Modern web-accessibility of building control systems is both a blessing and a curse. It is a blessing if you’re the facilities manager and you live an hour away from the building you’re responsible for and there is a problem in the middle of the night. Simply fire up the ole home computer, connect to your building, issue a few overrides, clear an alarm, go back to sleep and deal with it in the morning. So what’s the downside?
Let’s take a step back. Over the last decade the automatic temperature controls industry has undergone incredible changes. It's been transformed from a proprietary product-centric model to a model that embraces open and mixed manufacturer systems. These open systems are becoming more and more Internet connected, right down to the controller level. They've also seen isolated software application-based user interfaces transform into web-based interfaces.
These systems are constructed within the “lowest bid” construction model. This lowest bid model creates an incentive for a “get in and get out” approach to installing building management system (BMS) products. Therefore, there is no apparent/direct financial incentive to securing your building's BMS system from the Internet. And, the design engineering community is not generally specifying that these systems be Internet secure on the building owner’s dime (would an architect specify a front door without a lock? And who ultimately pays for the lock and owns its maintenance?). Rather, the focus of the installation contractor is to get the building controls running within job specifications, and move on to the next job.
This might be okay for a larger corporation with an IT department fully staffed with professionals who will ask questions like, “What is this BMS-thing on my network, and who should have access to it?” But for customers like public schools, small local businesses, and even medium-sized corporations with small IT budgets, this can be problematic. What often ends up occurring is that the BMS system is just “put right on the Internet” (in tech talk: given a public IP address or NAT’d through). What does that mean though?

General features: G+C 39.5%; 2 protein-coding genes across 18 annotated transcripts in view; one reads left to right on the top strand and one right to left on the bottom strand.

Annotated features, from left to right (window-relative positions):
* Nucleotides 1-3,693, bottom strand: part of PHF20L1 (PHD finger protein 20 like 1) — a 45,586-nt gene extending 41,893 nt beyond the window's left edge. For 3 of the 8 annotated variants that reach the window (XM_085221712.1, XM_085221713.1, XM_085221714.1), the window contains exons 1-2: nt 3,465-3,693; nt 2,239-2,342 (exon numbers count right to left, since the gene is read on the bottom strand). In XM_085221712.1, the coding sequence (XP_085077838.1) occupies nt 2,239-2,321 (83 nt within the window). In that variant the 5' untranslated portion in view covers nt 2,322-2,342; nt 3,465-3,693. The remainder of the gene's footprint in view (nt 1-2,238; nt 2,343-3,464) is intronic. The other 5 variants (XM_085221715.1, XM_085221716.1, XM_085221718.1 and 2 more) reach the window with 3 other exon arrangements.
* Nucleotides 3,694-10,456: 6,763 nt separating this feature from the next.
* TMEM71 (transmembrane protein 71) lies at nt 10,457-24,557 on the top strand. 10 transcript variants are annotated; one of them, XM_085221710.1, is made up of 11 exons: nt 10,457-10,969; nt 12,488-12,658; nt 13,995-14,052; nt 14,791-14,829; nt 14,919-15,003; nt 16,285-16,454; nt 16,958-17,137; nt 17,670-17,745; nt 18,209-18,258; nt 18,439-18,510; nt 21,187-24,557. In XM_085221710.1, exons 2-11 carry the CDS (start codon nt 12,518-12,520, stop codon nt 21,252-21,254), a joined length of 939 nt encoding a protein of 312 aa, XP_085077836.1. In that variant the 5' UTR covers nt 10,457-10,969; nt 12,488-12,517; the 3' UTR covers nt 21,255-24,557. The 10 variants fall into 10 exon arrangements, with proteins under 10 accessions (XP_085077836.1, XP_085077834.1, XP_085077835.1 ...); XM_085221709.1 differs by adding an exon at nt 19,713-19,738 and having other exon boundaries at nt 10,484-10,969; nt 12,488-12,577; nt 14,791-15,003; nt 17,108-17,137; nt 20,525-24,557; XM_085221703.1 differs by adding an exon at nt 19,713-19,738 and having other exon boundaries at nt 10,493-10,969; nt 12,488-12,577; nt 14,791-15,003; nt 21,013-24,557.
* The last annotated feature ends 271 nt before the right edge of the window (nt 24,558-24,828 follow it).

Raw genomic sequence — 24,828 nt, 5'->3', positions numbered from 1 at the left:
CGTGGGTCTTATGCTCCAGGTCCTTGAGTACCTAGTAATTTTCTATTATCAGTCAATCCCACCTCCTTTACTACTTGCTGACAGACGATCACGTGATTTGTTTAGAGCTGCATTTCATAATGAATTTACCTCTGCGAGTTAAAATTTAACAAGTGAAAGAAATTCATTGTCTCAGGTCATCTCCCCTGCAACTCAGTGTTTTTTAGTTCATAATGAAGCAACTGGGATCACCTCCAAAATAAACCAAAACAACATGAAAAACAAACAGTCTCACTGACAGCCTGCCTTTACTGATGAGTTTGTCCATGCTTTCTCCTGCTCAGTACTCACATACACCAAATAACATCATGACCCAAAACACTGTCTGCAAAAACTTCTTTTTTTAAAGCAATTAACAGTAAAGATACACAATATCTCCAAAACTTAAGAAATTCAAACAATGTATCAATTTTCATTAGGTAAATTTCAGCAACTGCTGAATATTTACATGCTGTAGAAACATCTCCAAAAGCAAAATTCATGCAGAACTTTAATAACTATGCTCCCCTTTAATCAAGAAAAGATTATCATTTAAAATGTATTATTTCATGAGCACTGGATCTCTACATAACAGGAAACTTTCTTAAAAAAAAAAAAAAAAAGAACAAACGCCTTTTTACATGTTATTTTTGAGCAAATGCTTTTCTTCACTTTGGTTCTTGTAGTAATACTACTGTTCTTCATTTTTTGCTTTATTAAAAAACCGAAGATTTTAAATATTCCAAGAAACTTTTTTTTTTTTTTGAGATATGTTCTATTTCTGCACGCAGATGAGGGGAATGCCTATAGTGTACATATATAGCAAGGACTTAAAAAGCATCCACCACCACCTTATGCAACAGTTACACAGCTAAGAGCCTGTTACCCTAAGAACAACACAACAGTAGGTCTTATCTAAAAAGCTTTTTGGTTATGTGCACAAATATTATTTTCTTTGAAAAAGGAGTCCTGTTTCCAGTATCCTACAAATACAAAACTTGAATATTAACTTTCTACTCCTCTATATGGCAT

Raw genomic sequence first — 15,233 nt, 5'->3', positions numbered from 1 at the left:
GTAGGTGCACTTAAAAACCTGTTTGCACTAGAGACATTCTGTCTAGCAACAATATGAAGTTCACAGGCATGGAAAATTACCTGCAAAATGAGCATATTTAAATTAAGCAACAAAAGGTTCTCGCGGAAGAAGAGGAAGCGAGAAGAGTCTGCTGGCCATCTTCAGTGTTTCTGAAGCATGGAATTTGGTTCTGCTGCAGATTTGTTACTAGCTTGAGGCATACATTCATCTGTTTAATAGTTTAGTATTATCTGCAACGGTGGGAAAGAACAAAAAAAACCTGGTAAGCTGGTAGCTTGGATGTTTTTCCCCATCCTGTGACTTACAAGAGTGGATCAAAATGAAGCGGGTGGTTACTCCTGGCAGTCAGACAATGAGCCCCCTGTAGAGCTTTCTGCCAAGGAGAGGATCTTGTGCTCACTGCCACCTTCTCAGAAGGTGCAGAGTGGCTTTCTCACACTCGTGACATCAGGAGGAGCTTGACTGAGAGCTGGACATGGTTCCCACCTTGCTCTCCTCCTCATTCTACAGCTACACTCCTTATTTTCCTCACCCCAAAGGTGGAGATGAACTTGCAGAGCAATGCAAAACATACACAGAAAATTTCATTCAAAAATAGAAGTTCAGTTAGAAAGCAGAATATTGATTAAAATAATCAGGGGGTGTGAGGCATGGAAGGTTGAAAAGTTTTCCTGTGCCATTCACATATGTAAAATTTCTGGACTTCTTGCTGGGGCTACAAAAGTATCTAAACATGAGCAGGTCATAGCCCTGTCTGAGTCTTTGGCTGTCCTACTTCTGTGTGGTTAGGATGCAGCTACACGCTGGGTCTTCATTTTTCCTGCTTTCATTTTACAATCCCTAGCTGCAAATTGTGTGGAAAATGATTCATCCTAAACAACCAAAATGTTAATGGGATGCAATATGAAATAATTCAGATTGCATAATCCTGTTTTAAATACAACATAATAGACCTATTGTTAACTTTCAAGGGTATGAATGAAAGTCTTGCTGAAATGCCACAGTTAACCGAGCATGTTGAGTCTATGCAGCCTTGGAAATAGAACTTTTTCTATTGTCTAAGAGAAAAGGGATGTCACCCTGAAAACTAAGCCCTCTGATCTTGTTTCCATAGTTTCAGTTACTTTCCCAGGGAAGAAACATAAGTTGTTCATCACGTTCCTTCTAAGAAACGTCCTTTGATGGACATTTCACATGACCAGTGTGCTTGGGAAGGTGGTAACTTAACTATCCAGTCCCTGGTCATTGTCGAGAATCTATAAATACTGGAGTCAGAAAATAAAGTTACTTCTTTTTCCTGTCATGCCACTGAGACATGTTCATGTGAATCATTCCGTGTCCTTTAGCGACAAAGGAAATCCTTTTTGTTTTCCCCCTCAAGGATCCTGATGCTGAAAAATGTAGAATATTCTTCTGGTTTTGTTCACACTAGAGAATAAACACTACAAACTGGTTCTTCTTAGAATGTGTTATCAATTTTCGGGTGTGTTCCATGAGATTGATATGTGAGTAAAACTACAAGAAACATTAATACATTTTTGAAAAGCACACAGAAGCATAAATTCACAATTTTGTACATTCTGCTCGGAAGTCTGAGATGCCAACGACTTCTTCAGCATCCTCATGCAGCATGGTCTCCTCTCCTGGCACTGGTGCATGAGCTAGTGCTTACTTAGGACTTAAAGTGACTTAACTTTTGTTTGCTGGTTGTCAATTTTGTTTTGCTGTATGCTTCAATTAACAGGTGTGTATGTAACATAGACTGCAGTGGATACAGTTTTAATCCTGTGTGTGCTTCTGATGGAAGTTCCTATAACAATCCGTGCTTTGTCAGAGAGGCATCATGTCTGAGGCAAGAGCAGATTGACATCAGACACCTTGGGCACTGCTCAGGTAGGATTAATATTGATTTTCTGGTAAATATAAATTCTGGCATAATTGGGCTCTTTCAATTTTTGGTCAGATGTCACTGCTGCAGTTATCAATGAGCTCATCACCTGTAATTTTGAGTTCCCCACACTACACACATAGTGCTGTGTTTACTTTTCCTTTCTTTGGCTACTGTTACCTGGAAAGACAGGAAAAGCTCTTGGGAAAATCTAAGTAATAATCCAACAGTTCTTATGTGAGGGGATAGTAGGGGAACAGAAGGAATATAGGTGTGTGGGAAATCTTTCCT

Put It Right Out There
To some degree or another, most people, when accessing the Internet, are behind some type of firewall. This single level of protection by itself is as good as a lock on your front door – it keeps the honest folks out (most of us accept this). When you put a device “right on the Internet,” it’s like putting it outside your locked front door for anybody to access whether you want them to or not.
Yeah, yeah, you might say—“but who even knows where I am on the Internet? I am at some obscure IP address, it’s not like you can drive by my cable-modem and look through the windows.” To that I would reply, “Obscurity is not security.” Here’s why:
Within the last couple of years I found out about a website named SHODAN that crawls the web looking for Internet-connected devices. This is a search engine (like Google, Yahoo, and Bing) looking for systems like a BMS that are instantly accessible without needing anything but an Internet browser. It’s literally looking for your device, outside your front door, and upon finding it, keeping a record of your address for others to use.
At the time of writing this post, doing some quick searches on SHODAN I found:
- 10,686 - BACnet Devices
- 1129 - Tridium Devices
- 590 - Automated Logic Devices
… And the list goes on.
What Should You Ask Yourself?
If you are a building owner, you should ask your IT department (and if you don’t have one, your controls provider), how remote access is achieved. One good quick litmus test (if you’re not a computer savvy person) is: can you access your BMS at home just by opening a web browser and typing in an IP address (which generally looks like “188.8.131.52”)? Can you do this on your phone outside your house? If you can without having to run any sort of extra connection software first, chances are you’re vulnerable.
How Can You Resolve This Problem?
There are several low-cost products out there that provide you some level of protection (which is always better than none). They will hide what’s on your network from the rest of the world and lock that front door. You’ll still be able to access your system, but you’ll keep it off the streets, to continue my analogy. Again, the best thing to do is talk with your controls contractor and ask them about how remote access is achieved. If you don’t get warm fuzzy feelings during that conversation, it might be worth it to contact an IT consultant or your IT department.
The commissioning process, like building systems, is constantly adapting to meet the demands of modern technology. Commissioning your buildings controls systems can identify these types of problems, in addition to flushing out any other issues you may not be aware of. Feel free to contact us if you have any questions.
Two Resources on Building Systems, the Internet of Things and Security
I'd also invite you to check out my colleague Ben Fowler’s posts on building management systems, security and the Internet of Things. The first describes one of the more well-known examples of a compromised system in the last couple years, and the second offers some simple steps you can take to reduce your risk.